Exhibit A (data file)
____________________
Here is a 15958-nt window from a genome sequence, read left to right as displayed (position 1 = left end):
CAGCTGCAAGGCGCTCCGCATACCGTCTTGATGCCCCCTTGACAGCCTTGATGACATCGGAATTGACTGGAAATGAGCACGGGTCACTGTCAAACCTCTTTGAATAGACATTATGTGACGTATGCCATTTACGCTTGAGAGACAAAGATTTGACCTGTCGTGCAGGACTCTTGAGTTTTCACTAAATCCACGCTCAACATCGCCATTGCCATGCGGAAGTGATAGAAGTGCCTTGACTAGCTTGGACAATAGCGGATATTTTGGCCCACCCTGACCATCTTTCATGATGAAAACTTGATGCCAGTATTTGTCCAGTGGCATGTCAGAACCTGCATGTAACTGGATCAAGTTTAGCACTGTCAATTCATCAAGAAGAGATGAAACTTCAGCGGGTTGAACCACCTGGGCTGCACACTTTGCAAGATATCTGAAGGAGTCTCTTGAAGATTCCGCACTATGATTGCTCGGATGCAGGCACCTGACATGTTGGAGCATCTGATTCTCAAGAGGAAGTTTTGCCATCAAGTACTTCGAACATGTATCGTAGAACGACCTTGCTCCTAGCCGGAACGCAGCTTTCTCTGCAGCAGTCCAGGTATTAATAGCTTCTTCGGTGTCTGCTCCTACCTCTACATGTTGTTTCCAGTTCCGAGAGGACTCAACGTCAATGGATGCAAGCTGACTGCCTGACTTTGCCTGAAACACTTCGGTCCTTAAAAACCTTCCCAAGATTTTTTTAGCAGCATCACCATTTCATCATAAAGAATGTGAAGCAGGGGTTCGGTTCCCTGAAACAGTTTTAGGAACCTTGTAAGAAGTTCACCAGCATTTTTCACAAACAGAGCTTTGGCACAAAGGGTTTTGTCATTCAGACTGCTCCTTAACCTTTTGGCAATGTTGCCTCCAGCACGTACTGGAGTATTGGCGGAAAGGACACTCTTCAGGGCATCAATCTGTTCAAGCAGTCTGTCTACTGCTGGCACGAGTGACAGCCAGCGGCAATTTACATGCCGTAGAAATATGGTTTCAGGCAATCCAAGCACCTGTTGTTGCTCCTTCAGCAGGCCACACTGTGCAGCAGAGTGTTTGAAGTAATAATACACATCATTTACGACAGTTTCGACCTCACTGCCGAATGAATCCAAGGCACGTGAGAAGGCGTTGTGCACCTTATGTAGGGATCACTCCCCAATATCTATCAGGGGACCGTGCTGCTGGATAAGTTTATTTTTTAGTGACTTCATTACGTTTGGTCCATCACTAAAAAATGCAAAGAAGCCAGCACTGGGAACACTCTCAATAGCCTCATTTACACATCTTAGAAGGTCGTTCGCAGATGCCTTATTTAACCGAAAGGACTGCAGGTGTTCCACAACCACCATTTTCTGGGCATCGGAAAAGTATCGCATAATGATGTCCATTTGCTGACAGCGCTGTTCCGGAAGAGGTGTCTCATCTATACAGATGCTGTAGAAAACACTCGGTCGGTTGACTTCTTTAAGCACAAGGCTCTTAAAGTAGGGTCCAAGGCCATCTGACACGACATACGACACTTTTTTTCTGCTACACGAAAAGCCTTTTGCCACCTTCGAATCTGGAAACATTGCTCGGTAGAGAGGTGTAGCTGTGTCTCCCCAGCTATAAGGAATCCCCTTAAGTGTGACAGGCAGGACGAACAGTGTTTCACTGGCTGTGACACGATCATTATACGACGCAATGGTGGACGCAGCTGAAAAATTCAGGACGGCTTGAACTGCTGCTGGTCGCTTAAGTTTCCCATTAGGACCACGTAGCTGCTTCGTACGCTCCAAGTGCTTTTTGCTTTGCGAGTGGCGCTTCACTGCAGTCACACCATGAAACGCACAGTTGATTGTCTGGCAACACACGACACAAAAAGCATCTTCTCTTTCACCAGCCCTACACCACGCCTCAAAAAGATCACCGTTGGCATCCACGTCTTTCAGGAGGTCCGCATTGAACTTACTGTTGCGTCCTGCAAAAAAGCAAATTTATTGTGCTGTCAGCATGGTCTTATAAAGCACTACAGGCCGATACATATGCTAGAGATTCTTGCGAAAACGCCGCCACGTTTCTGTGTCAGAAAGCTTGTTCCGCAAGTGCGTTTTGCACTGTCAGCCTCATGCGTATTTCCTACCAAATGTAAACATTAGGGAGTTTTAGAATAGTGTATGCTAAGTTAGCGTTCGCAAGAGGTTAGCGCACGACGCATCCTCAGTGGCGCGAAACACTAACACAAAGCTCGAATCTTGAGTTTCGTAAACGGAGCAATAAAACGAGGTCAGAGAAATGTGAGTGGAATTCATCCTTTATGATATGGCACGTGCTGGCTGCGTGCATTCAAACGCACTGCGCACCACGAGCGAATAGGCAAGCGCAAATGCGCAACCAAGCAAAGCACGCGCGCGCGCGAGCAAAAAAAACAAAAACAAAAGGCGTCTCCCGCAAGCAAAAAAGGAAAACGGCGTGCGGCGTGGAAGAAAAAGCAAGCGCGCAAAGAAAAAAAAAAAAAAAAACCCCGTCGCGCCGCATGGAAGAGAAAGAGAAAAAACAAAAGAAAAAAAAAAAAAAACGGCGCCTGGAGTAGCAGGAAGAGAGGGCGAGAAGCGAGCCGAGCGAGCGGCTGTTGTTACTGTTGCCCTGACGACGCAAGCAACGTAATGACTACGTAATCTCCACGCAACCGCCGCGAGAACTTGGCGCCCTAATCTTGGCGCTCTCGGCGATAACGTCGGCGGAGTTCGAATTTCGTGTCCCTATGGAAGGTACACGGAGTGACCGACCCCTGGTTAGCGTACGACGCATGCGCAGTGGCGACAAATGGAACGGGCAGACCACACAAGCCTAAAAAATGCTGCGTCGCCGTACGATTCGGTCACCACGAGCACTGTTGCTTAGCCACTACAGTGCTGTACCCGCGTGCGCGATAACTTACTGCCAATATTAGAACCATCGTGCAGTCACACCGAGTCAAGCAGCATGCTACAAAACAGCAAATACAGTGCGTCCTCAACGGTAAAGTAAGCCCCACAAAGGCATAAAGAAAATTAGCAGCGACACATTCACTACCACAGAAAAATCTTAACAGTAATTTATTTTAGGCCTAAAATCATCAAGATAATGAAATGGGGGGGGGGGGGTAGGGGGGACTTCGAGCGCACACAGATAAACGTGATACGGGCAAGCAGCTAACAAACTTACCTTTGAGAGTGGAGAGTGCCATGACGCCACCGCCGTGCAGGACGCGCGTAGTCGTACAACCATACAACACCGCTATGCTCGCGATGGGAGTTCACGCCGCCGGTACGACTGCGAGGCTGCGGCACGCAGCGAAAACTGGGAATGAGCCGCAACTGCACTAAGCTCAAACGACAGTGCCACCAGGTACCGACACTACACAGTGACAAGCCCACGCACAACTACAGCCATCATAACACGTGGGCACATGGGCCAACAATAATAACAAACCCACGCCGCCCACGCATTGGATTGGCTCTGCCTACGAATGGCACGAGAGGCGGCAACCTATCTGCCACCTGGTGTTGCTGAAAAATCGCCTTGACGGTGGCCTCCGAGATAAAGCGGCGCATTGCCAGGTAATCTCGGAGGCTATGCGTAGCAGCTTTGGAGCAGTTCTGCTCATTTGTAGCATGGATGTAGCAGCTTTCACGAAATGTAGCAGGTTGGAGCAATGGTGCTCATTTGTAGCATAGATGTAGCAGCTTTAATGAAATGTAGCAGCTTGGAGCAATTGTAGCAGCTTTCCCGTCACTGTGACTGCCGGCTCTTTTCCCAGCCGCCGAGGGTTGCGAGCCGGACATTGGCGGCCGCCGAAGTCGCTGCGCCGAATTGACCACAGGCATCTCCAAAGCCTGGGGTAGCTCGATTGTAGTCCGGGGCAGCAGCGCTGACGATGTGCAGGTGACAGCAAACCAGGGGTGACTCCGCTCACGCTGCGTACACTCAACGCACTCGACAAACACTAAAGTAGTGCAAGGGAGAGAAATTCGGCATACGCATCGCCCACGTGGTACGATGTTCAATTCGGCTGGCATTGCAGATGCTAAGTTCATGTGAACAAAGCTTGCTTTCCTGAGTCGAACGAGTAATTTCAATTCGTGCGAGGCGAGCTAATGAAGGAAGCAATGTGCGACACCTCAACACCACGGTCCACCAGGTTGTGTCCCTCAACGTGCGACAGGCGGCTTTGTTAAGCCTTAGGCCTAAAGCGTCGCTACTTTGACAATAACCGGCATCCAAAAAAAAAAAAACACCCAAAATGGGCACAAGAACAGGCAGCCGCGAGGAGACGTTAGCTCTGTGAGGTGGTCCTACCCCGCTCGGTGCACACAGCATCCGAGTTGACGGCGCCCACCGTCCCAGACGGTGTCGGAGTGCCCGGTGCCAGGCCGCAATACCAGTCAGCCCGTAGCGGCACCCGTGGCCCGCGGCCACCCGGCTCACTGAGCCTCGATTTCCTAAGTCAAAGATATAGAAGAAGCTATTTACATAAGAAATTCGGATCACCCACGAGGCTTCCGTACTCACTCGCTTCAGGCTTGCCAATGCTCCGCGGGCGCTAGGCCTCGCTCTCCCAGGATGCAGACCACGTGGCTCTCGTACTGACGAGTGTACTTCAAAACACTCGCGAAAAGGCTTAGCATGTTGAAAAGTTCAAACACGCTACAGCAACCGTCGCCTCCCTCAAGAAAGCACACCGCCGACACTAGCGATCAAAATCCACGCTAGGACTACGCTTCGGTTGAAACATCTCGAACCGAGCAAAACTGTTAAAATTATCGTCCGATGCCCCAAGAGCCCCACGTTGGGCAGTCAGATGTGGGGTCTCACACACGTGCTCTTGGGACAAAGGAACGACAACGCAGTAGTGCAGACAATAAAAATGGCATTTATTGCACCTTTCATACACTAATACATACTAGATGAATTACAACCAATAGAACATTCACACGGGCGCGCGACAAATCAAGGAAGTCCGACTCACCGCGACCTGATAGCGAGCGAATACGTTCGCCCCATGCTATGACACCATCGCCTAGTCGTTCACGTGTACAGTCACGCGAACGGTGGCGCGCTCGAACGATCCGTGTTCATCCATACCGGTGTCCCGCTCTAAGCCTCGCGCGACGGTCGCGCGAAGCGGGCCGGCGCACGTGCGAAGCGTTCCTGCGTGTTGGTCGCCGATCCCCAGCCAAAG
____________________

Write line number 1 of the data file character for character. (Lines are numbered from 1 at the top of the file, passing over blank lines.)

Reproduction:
Here is a 15958-nt window from a genome sequence, read left to right as displayed (position 1 = left end):